So the final decision was we told Ricoh - turn off the fifth unit completely and we have to live with the color inconsistencies OR provide us free toners so it self adjusts the way they say it is supposed to behave.
You can guess their response.
We got no free toner so we turn it off.
But we still face random changing color issues.
Sigh.
I appreciate the insight, I haven’t experienced any of these issues yet, especially the printer user interface issues are surprising - I’ve made about 50 entries into the paper catalog so far and haven’t had any communication errors with the fiery. That’s interesting about the fifth color being consumed when not being used, but not surprising. I’ll definitely be talking to them about that.

They have actually been begging *me* almost daily to schedule more training, I have done a couple sessions but we only have one printer and our old printer was unusable for the final two weeks we had it so we are behind.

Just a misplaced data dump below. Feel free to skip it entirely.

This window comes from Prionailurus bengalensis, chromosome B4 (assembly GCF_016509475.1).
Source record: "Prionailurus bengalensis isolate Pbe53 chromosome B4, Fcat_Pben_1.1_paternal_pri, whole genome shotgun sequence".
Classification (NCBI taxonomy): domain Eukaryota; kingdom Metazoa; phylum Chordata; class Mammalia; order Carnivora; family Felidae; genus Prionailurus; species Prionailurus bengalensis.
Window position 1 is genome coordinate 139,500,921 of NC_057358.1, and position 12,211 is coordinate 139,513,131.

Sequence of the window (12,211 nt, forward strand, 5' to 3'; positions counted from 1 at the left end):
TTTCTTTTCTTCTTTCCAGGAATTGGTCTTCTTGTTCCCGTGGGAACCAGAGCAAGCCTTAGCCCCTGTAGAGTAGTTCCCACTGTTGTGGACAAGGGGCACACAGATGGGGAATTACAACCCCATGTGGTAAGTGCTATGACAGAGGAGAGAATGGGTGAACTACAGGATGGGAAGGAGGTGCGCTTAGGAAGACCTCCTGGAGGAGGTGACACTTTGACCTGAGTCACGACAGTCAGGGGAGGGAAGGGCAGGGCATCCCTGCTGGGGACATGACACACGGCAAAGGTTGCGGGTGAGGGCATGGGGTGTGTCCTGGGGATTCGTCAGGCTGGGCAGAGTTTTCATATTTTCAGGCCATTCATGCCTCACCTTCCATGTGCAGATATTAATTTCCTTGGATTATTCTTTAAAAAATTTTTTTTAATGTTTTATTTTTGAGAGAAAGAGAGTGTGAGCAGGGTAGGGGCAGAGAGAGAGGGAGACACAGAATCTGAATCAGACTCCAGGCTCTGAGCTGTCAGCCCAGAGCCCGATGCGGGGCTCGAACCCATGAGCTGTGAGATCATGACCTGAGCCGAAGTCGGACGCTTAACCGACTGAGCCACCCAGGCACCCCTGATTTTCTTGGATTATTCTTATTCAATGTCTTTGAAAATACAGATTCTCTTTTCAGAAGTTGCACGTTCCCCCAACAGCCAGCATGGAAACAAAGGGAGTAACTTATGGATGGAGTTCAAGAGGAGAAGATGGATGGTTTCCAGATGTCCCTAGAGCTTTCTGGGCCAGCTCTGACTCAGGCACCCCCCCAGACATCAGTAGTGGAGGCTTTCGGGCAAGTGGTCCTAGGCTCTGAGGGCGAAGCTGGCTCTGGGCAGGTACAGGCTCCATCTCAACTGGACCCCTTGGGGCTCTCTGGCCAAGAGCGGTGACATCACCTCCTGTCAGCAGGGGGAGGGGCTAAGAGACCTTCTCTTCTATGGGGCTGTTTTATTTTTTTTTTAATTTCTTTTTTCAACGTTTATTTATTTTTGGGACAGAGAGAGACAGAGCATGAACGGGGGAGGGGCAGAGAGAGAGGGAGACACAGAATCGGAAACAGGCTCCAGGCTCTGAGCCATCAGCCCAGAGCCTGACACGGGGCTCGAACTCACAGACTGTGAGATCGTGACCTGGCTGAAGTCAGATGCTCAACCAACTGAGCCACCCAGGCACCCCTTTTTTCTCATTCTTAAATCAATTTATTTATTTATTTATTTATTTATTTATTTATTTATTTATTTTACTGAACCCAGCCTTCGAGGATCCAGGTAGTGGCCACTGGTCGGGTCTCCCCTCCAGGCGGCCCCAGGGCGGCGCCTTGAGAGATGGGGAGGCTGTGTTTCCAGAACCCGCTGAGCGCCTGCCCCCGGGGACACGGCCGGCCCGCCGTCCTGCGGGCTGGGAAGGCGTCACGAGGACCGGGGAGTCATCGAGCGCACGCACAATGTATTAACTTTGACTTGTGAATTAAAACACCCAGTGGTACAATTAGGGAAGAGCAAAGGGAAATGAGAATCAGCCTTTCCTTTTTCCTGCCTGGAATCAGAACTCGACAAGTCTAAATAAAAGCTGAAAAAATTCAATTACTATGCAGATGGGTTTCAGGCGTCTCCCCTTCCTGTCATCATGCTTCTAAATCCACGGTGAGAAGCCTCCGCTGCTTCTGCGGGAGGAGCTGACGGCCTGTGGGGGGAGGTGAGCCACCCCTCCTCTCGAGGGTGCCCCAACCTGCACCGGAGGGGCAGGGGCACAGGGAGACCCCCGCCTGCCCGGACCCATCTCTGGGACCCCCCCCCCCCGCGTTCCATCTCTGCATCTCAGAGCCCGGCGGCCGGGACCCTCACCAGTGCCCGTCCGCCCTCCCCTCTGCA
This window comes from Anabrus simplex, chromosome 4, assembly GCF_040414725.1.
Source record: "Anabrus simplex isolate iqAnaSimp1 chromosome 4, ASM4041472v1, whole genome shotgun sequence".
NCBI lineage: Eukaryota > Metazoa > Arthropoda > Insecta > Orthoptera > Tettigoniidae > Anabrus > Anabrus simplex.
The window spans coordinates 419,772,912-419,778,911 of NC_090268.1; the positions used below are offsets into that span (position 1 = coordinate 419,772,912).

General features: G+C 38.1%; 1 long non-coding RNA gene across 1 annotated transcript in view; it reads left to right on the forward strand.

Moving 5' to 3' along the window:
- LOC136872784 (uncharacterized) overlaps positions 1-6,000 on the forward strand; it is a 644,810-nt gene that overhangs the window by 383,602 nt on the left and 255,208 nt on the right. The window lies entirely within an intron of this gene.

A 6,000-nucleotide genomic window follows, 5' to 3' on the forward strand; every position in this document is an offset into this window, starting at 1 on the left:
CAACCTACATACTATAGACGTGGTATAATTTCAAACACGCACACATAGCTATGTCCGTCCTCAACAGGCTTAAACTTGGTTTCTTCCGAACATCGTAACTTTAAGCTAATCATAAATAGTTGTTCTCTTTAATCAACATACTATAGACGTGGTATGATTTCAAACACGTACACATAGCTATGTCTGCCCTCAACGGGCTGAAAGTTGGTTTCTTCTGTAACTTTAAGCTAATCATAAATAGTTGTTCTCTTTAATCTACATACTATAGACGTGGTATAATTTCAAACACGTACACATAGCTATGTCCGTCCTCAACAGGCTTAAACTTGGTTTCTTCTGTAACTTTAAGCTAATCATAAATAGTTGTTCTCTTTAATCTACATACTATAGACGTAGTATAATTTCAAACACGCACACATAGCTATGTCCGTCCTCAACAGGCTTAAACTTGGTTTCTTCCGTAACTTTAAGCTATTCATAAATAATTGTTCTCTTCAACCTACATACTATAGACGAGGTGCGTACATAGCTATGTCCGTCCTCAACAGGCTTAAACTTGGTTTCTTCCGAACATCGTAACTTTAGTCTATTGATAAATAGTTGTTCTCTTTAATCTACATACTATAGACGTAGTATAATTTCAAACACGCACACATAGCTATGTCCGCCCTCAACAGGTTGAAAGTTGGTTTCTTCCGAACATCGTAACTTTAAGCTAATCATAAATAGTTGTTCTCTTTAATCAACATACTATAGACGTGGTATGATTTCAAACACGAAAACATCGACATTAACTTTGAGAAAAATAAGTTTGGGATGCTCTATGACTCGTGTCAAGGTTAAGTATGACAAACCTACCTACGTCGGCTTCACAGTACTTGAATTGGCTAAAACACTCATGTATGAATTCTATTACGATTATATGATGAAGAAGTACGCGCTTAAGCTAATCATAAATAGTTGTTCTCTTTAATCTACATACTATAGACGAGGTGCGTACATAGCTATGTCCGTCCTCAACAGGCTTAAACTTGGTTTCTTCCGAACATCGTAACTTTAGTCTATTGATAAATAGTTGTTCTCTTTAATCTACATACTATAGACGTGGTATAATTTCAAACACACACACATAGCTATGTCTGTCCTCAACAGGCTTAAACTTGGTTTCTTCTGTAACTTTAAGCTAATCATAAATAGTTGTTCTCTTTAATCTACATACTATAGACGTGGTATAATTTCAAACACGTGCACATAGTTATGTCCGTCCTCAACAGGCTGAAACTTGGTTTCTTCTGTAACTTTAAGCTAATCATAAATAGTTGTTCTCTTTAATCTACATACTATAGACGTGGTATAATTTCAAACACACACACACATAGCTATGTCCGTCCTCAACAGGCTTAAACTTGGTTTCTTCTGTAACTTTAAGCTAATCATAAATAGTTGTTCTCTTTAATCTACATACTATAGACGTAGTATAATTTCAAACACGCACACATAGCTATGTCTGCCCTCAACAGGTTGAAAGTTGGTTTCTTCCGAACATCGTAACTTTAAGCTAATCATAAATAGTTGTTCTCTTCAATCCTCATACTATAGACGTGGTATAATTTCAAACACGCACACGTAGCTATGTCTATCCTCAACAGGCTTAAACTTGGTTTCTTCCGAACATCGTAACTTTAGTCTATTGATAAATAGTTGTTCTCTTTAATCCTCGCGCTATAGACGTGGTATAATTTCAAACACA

Are you with Ricoh direct or a dealership?
 

chriscozi

Well-known member
Are you with Ricoh direct or a dealership?
Direct. But service is now thru Ubeo.
That's great about the training. Maybe they are learning their lessons.
PS - we also took over managing the parts for the machine.
I have an inventory program that I run (just tacked it on to the rest of the prepress inventory as a new vendor) and the service tech adds or subtracts on his printed list - which we transfer to the database.
This has really helped with availability and rebuild components.
The techs were grateful about us managing their parts for them.